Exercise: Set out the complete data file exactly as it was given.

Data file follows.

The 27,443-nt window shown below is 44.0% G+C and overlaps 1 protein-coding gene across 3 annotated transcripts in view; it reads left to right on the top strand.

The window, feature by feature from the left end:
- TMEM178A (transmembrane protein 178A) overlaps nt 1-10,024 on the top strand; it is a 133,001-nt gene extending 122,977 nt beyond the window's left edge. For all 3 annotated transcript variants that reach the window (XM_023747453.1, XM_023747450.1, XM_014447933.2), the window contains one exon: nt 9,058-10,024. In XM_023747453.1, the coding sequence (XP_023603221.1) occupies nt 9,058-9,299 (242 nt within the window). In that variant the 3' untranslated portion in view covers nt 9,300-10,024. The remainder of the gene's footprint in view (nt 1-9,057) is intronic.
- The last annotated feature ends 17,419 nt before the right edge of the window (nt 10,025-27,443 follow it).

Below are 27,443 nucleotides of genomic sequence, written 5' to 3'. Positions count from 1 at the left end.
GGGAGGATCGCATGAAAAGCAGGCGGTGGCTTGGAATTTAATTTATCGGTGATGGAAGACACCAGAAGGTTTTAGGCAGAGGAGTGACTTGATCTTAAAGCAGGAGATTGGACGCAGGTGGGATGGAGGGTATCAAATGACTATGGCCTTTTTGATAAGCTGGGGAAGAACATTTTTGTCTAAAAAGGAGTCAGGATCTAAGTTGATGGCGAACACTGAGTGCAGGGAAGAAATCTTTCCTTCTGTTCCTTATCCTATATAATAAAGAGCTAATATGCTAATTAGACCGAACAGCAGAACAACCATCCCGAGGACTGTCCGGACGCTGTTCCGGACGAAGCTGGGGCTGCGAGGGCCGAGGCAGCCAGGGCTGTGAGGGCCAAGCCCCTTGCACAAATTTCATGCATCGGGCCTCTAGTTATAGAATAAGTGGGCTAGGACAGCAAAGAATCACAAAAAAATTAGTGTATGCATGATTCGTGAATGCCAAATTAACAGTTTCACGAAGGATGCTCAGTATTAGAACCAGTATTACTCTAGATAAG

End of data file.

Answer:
The 27,443-nt window shown below is 44.0% G+C and overlaps 1 protein-coding gene across 3 annotated transcripts in view; it reads left to right on the top strand.

The window, feature by feature from the left end:
- TMEM178A (transmembrane protein 178A) overlaps nt 1-10,024 on the top strand; it is a 133,001-nt gene extending 122,977 nt beyond the window's left edge. For all 3 annotated transcript variants that reach the window (XM_023747453.1, XM_023747450.1, XM_014447933.2), the window contains one exon: nt 9,058-10,024. In XM_023747453.1, the coding sequence (XP_023603221.1) occupies nt 9,058-9,299 (242 nt within the window). In that variant the 3' untranslated portion in view covers nt 9,300-10,024. The remainder of the gene's footprint in view (nt 1-9,057) is intronic.
- The last annotated feature ends 17,419 nt before the right edge of the window (nt 10,025-27,443 follow it).

Below are 27,443 nucleotides of genomic sequence, written 5' to 3'. Positions count from 1 at the left end.
GGGAGGATCGCATGAAAAGCAGGCGGTGGCTTGGAATTTAATTTATCGGTGATGGAAGACACCAGAAGGTTTTAGGCAGAGGAGTGACTTGATCTTAAAGCAGGAGATTGGACGCAGGTGGGATGGAGGGTATCAAATGACTATGGCCTTTTTGATAAGCTGGGGAAGAACATTTTTGTCTAAAAAGGAGTCAGGATCTAAGTTGATGGCGAACACTGAGTGCAGGGAAGAAATCTTTCCTTCTGTTCCTTATCCTATATAATAAAGAGCTAATATGCTAATTAGACCGAACAGCAGAACAACCATCCCGAGGACTGTCCGGACGCTGTTCCGGACGAAGCTGGGGCTGCGAGGGCCGAGGCAGCCAGGGCTGTGAGGGCCAAGCCCCTTGCACAAATTTCATGCATCGGGCCTCTAGTTATAGAATAAGTGGGCTAGGACAGCAAAGAATCACAAAAAAATTAGTGTATGCATGATTCGTGAATGCCAAATTAACAGTTTCACGAAGGATGCTCAGTATTAGAACCAGTATTACTCTAGATAAG